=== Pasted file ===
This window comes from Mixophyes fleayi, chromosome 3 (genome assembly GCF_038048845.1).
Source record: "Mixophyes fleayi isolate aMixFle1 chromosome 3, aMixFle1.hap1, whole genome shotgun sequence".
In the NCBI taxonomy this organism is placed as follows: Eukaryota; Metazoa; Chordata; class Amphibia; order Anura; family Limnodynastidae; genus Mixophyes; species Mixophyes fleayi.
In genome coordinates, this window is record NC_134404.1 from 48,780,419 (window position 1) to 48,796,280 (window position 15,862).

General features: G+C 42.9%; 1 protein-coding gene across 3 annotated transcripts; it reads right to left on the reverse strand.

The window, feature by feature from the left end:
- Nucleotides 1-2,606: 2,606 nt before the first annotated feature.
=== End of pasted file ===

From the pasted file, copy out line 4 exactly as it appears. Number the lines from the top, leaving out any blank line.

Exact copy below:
In genome coordinates, this window is record NC_134404.1 from 48,780,419 (window position 1) to 48,796,280 (window position 15,862).